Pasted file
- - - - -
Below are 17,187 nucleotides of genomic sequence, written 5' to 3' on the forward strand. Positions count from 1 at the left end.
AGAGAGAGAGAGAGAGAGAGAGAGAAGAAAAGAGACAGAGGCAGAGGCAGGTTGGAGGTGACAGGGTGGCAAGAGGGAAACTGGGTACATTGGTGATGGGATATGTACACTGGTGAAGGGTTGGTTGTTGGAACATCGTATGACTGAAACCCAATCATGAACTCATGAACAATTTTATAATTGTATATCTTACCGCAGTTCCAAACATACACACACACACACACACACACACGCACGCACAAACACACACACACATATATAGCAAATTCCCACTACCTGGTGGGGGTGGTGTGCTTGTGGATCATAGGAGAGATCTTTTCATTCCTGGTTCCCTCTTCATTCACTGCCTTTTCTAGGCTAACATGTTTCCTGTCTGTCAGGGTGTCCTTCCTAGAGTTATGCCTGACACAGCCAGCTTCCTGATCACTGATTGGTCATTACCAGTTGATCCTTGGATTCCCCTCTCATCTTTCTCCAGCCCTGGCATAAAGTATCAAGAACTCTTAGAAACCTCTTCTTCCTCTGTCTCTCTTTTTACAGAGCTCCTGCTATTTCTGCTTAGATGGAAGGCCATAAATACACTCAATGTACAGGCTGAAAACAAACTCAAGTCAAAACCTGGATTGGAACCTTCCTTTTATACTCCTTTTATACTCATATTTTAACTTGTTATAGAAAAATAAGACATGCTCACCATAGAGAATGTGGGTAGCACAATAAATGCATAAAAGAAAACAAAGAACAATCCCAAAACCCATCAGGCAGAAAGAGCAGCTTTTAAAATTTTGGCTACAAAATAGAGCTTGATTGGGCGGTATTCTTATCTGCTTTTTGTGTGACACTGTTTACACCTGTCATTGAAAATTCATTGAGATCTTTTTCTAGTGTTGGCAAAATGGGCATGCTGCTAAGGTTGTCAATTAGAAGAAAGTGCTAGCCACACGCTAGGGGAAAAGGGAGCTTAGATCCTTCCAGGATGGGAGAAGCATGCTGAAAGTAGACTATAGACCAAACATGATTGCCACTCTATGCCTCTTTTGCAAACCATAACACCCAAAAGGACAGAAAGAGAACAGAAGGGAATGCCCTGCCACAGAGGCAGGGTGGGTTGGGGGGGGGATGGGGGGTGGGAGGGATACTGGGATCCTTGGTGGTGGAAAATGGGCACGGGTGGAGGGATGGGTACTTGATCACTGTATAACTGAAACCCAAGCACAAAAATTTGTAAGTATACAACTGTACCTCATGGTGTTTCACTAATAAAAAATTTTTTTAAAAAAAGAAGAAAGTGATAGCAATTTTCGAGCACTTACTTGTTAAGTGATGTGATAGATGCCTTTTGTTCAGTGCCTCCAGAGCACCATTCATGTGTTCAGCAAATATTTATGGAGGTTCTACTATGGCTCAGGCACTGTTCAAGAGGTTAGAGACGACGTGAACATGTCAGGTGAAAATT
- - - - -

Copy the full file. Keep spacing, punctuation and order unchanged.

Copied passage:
Below are 17,187 nucleotides of genomic sequence, written 5' to 3' on the forward strand. Positions count from 1 at the left end.
AGAGAGAGAGAGAGAGAGAGAGAGAAGAAAAGAGACAGAGGCAGAGGCAGGTTGGAGGTGACAGGGTGGCAAGAGGGAAACTGGGTACATTGGTGATGGGATATGTACACTGGTGAAGGGTTGGTTGTTGGAACATCGTATGACTGAAACCCAATCATGAACTCATGAACAATTTTATAATTGTATATCTTACCGCAGTTCCAAACATACACACACACACACACACACACACGCACGCACAAACACACACACACATATATAGCAAATTCCCACTACCTGGTGGGGGTGGTGTGCTTGTGGATCATAGGAGAGATCTTTTCATTCCTGGTTCCCTCTTCATTCACTGCCTTTTCTAGGCTAACATGTTTCCTGTCTGTCAGGGTGTCCTTCCTAGAGTTATGCCTGACACAGCCAGCTTCCTGATCACTGATTGGTCATTACCAGTTGATCCTTGGATTCCCCTCTCATCTTTCTCCAGCCCTGGCATAAAGTATCAAGAACTCTTAGAAACCTCTTCTTCCTCTGTCTCTCTTTTTACAGAGCTCCTGCTATTTCTGCTTAGATGGAAGGCCATAAATACACTCAATGTACAGGCTGAAAACAAACTCAAGTCAAAACCTGGATTGGAACCTTCCTTTTATACTCCTTTTATACTCATATTTTAACTTGTTATAGAAAAATAAGACATGCTCACCATAGAGAATGTGGGTAGCACAATAAATGCATAAAAGAAAACAAAGAACAATCCCAAAACCCATCAGGCAGAAAGAGCAGCTTTTAAAATTTTGGCTACAAAATAGAGCTTGATTGGGCGGTATTCTTATCTGCTTTTTGTGTGACACTGTTTACACCTGTCATTGAAAATTCATTGAGATCTTTTTCTAGTGTTGGCAAAATGGGCATGCTGCTAAGGTTGTCAATTAGAAGAAAGTGCTAGCCACACGCTAGGGGAAAAGGGAGCTTAGATCCTTCCAGGATGGGAGAAGCATGCTGAAAGTAGACTATAGACCAAACATGATTGCCACTCTATGCCTCTTTTGCAAACCATAACACCCAAAAGGACAGAAAGAGAACAGAAGGGAATGCCCTGCCACAGAGGCAGGGTGGGTTGGGGGGGGGATGGGGGGTGGGAGGGATACTGGGATCCTTGGTGGTGGAAAATGGGCACGGGTGGAGGGATGGGTACTTGATCACTGTATAACTGAAACCCAAGCACAAAAATTTGTAAGTATACAACTGTACCTCATGGTGTTTCACTAATAAAAAATTTTTTTAAAAAAAGAAGAAAGTGATAGCAATTTTCGAGCACTTACTTGTTAAGTGATGTGATAGATGCCTTTTGTTCAGTGCCTCCAGAGCACCATTCATGTGTTCAGCAAATATTTATGGAGGTTCTACTATGGCTCAGGCACTGTTCAAGAGGTTAGAGACGACGTGAACATGTCAGGTGAAAATT